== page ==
Point III: “What, according to [your opinion], is the definition of the impossible?”
Can God, the opponent wonders, “change genera,” and “change a mineral into an animal[?]” Ghazali’s refreshingly simple answer is this: “No.” If one defines the impossible as “the simultaneous affirmation and denial of something,” than the answer is clear. Ghazali’s lists three types of impossibilities in terms of variables: “(1) X is Y, X is not Y; (2) some X is Y, no X is Y; (3) X is both Y and Z; X is not Y (or Z).” If something were to be done, that would “be impossible,” by virtue of the fact that it’s effects would challenge the definition of the substance acted upon, it cannot be.
Abu Hamid Ibn Muhammad Ibn Muhammad al-Tusi al-Shafi'i al-Ghazali was born in 1058 CE in Khorasan, Iran. His father passed away when he was very young. He got his education at Nishapur and Baghdad. Soon he acquired a high standard of scholarship in religion and philosophy and was honored by his appointment as a Professor at the Nizamiyah University of Baghdad, which was recognized as one of the most reputed institutions of learning in the golden era of Muslim history. After a few years, however, he gave up his academic pursuits and worldly interests and became a wandering ascetic. This was a period of mystical transformation for Ghazali. Later, he resumed his teaching pursuit, only leave to depart from it soon. An era of solitary life, devoted to contemplation and writing then ensued, which led to the authorship of a number of classical books in the field of religion, philosophy and Sufism. He died in 1128 C.E. at Baghdad. He was a prolific writer. His immortal books include Tuhafut al-Falasifa (The Incoherence of the Philosophers), Ihya al-'Ulum al-Islamia (The Rivival of the Religious Sciences), "The Beginning of Guidance and his Autobiography", "Deliverance from Error". Some of his works were translated into European languages in the Middle Ages. He also wrote a summary of astronomy.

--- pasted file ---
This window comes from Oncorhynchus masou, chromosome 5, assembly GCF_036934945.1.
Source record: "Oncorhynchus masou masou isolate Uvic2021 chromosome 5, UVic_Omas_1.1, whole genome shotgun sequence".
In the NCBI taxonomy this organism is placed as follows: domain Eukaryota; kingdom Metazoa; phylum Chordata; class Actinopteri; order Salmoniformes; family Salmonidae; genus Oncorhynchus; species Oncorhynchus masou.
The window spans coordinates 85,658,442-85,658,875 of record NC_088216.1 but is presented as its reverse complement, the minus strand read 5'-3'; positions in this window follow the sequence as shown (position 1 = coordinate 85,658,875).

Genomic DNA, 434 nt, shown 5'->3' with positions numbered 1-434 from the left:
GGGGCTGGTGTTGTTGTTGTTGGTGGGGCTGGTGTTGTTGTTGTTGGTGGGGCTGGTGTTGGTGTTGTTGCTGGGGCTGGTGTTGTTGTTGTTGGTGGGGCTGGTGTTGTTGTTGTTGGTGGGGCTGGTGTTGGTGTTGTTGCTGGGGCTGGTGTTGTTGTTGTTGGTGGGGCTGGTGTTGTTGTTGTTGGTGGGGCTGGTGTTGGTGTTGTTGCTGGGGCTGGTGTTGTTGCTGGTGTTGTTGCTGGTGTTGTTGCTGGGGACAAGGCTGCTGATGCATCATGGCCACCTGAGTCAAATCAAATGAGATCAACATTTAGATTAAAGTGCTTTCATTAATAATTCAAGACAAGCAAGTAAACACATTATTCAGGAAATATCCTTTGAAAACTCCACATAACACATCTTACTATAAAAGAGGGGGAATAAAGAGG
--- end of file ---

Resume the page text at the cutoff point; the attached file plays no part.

In philosophy, Ghazali upheld the approach of mathematics and exact sciences as essentially correct. However, he adopted the techniques of Aristotelian logic and the Neoplatonic procedures and employed these very tools to lay bare the flaws and lacunae of the then prevalent Neoplatonic philosophy and to diminish the negative influences of Aristotelianism and excessive rationalism. In contrast to some of the Muslim philosophers, e.g., Farabi, he portrayed the inability of reason to comprehend the absolute and the infinite. Reason could not transcend the finite and was limited to the observation of the relative. Also, several Muslim philosophers had held that the universe was finite in space but infinite in time. Ghazali argued that an infinite time was related to an infinite space. With his clarity of thought and force of argument, he was able to create a balance between religion and reason, and identified their respective spheres as being the infinite and the finite, respectively.
In religion, particularly mysticism, he cleansed the approach of Sufism of its excesses and reestablished the authority of the orthodox religion. Yet, he stressed the importance of genuine Sufism, which he maintained was the path to attain the absolute truth.
Ghazali's influence was deep and everlasting. He is one of the greatest theologians of Islam. His theological doctrines penetrated Europe, influenced Jewish and Christian Scholasticism and several of his arguments seem to have been adopted by St. Thomas Aquinas in order to similarly reestablish the authority of orthodox Christian religion in the West. So forceful was his argument in the favour of religion that he was accused of damaging the cause of philosophy and, in the Muslim Spain, Ibn Rushd (Averros) wrote a rejoinder to his Tuhafut.